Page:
My thought for today focuses on how using electronic medical records helps us maintain the health of our communities by keeping the environment in mind, which ultimately promotes health for all. Contrary to what some might think, you don’t have to write a prescription or perform a medical procedure to help keep patients healthy.
I recently stumbled upon a thought-provoking company, Toms Marketplace. Toms purports itself to be “a different way to shop”. Established just recently in 2013, Toms’ great philosophy is to use profits from the sale of their community-centered products to give back to local communities in multiple ways. For example, some of their toy sales support reforestation.
On a deeper level, aren’t we getting at some of the same grassroots issues by voluntarily using EMR systems that attempt, in their purest form, to be paperless? Yes, EMRs can save trees and the environment in Honduras and elsewhere, and that has to be a good thing.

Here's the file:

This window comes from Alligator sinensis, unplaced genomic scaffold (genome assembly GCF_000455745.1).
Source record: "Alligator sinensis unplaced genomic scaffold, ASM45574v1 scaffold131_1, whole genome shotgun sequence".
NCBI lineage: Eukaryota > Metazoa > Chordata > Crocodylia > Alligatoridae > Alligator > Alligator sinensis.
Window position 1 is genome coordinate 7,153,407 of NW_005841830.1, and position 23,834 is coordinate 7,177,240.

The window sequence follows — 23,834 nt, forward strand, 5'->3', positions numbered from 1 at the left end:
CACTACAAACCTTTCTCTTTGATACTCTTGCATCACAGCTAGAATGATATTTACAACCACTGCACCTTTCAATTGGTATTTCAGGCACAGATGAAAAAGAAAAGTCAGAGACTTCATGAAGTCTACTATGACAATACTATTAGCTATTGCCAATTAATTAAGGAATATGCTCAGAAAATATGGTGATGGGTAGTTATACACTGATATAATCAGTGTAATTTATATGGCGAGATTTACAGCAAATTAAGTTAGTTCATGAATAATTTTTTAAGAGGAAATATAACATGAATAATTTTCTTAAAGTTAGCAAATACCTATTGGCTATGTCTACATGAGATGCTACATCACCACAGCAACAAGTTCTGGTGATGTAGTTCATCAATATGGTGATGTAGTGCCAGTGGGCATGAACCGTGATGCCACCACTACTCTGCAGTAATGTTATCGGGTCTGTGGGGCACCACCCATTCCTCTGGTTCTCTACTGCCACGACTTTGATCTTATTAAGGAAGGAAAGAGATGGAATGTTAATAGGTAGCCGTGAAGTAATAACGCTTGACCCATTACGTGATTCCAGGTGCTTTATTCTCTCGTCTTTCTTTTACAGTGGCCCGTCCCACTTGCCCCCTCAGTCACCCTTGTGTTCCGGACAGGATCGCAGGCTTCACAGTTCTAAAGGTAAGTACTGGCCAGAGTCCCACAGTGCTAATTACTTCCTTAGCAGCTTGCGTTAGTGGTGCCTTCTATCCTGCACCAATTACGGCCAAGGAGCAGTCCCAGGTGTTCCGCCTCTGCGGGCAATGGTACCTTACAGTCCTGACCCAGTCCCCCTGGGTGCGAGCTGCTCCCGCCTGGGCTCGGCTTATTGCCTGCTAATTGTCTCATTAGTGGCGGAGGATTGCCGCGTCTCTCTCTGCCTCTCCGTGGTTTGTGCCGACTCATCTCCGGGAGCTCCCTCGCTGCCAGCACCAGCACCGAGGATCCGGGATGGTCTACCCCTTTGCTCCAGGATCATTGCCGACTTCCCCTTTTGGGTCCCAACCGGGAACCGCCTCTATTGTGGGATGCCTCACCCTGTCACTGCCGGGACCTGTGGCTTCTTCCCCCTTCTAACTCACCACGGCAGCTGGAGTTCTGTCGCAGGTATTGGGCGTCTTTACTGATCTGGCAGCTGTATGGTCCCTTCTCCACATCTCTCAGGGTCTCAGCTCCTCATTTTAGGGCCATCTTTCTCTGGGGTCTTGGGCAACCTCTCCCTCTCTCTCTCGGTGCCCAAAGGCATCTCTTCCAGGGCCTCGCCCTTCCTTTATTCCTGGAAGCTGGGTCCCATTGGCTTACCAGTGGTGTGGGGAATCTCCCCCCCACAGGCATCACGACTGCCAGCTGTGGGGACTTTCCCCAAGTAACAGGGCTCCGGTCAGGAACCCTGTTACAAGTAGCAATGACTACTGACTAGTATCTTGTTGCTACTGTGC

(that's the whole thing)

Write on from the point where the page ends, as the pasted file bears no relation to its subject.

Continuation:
Trees should be a priority. They are objects of beauty. They provide oxygen for us to breath. They provide shade on a hot day, which, depending on where you are in the world, can even save lives. They help reduce atmospheric carbon dioxide and thus reduce global warming (yes, it probably does exist!) and all of its associated problems. We are no longer living in the world of 1000 AD, and if people continue to use the world’s natural resources with abandon, then there can be consequences.
Thus, EMR users should revel and keep in mind a simple fact — that simply by getting away from the use of paper charts, they are touching the world for the better every day … keystroke by keystroke … tree by tree … and life by life.